In a message dated 2001-05-28 9:11:44 Pacific Daylight Time,
> I fear you have undertaken something hopeless. One could transliterate
> U+0429 as SHCH or S^C^ or any number of other things, but that is only
> appropriate for Russian. In Bulgarian, the only natural transcription
> of U+0429 is SHT.
I was not aware of this, due to my lack of knowledge of Bulgarian. The
Library of Congress table indicates that SHCH is correct for Ukrainian and
Belarusian as well as Russian, but it also says that U+046A and U+046B are
used only in Bulgarian.
John's point is a good one. The transliteration* table I envision cannot be
correct for all languages that use the Cyrillic script, because they don't
all associate the same sounds with the same letters (cf. English, French,
Spanish usage of U+006A "j"). I can skew the table toward (e.g.) Russian for
letters used in Russian, and use other languages' pronunciations for letters
used in those languages, but the result is obviously inconsistent. I think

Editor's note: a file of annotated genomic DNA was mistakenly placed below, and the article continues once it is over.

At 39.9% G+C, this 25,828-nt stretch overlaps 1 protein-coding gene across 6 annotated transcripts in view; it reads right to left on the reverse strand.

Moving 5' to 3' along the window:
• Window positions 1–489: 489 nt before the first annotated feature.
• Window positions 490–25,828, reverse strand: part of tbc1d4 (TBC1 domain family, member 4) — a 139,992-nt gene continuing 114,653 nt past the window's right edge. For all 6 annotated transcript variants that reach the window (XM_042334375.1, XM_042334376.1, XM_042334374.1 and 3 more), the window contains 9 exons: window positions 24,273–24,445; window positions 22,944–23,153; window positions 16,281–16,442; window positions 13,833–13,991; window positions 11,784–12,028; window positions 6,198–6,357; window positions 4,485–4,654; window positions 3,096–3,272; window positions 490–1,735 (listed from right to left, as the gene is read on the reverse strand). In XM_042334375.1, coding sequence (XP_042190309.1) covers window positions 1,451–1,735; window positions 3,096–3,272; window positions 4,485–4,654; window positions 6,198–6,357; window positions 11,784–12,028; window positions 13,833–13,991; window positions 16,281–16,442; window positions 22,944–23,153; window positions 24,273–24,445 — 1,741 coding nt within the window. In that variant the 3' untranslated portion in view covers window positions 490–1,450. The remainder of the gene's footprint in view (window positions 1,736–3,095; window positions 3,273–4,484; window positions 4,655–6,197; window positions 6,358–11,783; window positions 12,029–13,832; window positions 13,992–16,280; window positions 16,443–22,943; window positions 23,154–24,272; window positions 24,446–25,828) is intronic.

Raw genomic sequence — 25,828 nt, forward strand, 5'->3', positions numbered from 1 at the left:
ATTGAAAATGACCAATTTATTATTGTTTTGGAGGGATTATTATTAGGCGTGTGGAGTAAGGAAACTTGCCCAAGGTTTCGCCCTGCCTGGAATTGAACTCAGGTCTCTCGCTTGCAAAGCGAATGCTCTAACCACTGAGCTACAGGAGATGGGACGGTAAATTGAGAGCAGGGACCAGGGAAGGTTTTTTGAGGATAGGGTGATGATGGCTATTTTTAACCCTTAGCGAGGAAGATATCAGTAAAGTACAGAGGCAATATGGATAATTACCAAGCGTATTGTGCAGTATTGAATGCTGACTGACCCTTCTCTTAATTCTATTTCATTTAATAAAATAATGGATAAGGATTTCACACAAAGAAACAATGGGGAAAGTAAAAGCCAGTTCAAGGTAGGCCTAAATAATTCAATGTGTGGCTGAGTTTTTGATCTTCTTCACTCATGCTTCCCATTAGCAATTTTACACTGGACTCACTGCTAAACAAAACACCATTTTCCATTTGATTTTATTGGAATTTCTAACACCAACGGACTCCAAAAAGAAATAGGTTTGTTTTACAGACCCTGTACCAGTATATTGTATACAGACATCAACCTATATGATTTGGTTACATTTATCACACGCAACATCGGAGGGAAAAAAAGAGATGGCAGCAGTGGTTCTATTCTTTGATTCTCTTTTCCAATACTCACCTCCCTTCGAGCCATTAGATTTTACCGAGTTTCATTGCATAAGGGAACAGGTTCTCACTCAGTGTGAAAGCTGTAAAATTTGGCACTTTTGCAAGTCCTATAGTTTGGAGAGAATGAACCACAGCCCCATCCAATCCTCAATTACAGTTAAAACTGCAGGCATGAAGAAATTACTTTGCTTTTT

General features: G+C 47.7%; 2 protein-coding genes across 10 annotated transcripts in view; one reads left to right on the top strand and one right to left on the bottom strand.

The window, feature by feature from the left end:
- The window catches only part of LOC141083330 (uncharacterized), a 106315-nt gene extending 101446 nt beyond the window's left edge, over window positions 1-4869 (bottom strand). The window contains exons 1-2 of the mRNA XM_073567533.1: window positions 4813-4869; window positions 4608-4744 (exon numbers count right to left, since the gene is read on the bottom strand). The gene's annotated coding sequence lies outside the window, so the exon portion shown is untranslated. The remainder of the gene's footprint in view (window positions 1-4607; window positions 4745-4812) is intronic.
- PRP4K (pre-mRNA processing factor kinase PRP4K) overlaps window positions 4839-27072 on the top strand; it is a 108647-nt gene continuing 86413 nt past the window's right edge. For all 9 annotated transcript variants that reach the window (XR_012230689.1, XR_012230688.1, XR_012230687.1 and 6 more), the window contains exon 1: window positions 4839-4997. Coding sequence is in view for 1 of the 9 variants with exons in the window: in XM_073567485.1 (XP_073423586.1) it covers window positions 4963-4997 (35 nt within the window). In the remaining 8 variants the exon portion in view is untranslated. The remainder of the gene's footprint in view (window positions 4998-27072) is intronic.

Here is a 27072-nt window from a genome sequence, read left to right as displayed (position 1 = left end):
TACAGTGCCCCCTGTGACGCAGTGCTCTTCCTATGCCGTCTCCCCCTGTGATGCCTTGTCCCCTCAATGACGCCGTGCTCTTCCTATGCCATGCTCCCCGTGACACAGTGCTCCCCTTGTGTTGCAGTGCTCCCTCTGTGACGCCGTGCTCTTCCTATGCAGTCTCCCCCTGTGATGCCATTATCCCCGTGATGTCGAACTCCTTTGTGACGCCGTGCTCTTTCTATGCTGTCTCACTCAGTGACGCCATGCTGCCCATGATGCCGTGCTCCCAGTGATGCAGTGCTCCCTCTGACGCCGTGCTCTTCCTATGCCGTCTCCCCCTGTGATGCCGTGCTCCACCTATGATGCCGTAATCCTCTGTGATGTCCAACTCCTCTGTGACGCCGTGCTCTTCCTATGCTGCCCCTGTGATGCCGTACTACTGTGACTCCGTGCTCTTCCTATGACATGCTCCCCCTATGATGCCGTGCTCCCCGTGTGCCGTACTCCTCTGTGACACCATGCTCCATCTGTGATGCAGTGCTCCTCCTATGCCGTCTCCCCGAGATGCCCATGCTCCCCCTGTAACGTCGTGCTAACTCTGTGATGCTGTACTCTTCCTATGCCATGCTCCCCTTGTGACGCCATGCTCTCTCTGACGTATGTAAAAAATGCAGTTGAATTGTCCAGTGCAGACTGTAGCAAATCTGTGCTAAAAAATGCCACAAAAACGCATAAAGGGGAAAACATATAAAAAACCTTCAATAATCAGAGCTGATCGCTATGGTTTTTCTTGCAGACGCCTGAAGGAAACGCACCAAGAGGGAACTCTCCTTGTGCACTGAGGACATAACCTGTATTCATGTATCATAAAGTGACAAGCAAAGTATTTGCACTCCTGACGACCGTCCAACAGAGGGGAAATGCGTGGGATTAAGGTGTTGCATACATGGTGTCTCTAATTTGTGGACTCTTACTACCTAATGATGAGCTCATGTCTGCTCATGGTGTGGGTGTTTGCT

"imperfect" and "inconsistent" are perhaps better words to describe this
project than "hopeless." \u263a
* BTW, I agree with Keld that this is transliteration rather than
transcription, but don't want to get into a terminology debate over this.
In a message dated 2001-05-28 11:16:41 Pacific Daylight Time, firstname.lastname@example.org
> The transliteration is both dependent on which language is the
> source, and which language is the target. There is a well-defined
> transliteration between Serbian and Croatian, which is different
> from the Russian spec. And say english, german, and danish rules are
> different, eg Hrusjev, Krustjov, Chruschof (or the like) for the former
> soviet prime secretary.
Keld mentions the source language problem that John had already addressed,
and adds the question of target language. I tried to indicate in my original
message that I was aiming for English rules, so that "Khrushchyov" might be
suitable for Keld's example. (I realize that "Khrushchev" is a standard
transliteration used in English-speaking countries, but for its part, that
spelling has led to widespread mispronunciation of the name.)
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